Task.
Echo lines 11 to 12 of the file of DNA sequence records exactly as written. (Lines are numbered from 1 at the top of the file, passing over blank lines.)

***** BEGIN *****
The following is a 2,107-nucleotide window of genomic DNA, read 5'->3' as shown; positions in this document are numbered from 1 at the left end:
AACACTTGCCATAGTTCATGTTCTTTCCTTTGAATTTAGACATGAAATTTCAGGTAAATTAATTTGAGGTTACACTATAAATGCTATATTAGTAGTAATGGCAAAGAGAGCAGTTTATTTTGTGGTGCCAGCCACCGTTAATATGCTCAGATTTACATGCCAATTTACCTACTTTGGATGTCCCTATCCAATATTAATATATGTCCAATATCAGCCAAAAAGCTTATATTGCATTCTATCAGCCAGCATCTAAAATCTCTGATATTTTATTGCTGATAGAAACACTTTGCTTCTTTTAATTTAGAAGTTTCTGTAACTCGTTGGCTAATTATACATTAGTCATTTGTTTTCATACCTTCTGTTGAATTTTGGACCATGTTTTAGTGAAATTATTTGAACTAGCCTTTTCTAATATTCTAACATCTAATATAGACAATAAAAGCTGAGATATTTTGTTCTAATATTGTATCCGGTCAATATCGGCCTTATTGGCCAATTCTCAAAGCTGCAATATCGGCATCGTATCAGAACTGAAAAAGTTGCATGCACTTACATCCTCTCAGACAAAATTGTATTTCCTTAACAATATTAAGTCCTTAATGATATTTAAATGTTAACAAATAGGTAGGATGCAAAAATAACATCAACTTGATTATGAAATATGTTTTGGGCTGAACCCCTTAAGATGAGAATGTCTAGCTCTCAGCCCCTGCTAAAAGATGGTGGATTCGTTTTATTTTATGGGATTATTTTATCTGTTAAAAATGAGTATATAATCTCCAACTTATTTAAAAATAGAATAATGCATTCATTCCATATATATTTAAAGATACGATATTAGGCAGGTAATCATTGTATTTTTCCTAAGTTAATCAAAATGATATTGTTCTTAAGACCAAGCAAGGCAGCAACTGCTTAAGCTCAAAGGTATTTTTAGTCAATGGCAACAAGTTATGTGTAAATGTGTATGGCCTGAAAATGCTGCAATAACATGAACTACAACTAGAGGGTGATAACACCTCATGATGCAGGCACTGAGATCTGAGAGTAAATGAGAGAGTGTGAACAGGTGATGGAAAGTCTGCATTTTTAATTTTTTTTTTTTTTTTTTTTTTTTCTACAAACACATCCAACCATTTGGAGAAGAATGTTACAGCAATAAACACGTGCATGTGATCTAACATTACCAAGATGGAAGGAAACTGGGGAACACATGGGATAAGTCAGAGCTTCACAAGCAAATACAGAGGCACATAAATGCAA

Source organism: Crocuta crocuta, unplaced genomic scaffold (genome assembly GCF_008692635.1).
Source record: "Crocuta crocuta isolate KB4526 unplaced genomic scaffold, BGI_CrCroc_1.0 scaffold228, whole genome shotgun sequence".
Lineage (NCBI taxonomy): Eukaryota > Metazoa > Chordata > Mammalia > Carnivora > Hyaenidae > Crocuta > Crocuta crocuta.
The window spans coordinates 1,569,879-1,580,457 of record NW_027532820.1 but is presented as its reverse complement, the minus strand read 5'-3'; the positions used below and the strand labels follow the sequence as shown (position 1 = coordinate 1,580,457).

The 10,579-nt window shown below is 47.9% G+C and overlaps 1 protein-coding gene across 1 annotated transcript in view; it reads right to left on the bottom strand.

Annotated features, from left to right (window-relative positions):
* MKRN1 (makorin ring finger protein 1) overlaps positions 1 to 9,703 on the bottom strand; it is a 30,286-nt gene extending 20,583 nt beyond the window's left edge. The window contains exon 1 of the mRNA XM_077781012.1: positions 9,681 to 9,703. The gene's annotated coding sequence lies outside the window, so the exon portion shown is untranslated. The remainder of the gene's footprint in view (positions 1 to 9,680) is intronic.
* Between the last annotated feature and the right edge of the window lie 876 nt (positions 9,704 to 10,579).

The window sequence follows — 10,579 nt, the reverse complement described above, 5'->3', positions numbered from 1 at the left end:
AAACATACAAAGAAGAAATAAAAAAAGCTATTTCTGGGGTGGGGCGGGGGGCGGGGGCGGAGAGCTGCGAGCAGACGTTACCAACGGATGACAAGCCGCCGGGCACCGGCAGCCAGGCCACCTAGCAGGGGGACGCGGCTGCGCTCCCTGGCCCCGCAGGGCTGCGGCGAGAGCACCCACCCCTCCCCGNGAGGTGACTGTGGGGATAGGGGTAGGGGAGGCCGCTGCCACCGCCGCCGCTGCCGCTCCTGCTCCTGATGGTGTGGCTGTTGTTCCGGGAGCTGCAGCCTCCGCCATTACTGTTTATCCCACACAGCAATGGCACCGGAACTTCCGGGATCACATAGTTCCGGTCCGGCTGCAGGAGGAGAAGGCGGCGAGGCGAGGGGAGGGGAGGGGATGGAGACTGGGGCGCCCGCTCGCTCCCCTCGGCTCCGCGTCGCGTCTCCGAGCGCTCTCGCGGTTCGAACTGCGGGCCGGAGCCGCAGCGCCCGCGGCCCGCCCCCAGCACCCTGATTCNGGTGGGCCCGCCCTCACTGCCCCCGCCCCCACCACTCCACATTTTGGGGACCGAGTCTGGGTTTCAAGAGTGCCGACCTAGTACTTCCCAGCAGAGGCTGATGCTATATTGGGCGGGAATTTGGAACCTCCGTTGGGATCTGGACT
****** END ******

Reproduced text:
The window sequence follows — 10,579 nt, the reverse complement described above, 5'->3', positions numbered from 1 at the left end:
AAACATACAAAGAAGAAATAAAAAAAGCTATTTCTGGGGTGGGGCGGGGGGCGGGGGCGGAGAGCTGCGAGCAGACGTTACCAACGGATGACAAGCCGCCGGGCACCGGCAGCCAGGCCACCTAGCAGGGGGACGCGGCTGCGCTCCCTGGCCCCGCAGGGCTGCGGCGAGAGCACCCACCCCTCCCCGNGAGGTGACTGTGGGGATAGGGGTAGGGGAGGCCGCTGCCACCGCCGCCGCTGCCGCTCCTGCTCCTGATGGTGTGGCTGTTGTTCCGGGAGCTGCAGCCTCCGCCATTACTGTTTATCCCACACAGCAATGGCACCGGAACTTCCGGGATCACATAGTTCCGGTCCGGCTGCAGGAGGAGAAGGCGGCGAGGCGAGGGGAGGGGAGGGGATGGAGACTGGGGCGCCCGCTCGCTCCCCTCGGCTCCGCGTCGCGTCTCCGAGCGCTCTCGCGGTTCGAACTGCGGGCCGGAGCCGCAGCGCCCGCGGCCCGCCCCCAGCACCCTGATTCNGGTGGGCCCGCCCTCACTGCCCCCGCCCCCACCACTCCACATTTTGGGGACCGAGTCTGGGTTTCAAGAGTGCCGACCTAGTACTTCCCAGCAGAGGCTGATGCTATATTGGGCGGGAATTTGGAACCTCCGTTGGGATCTGGACT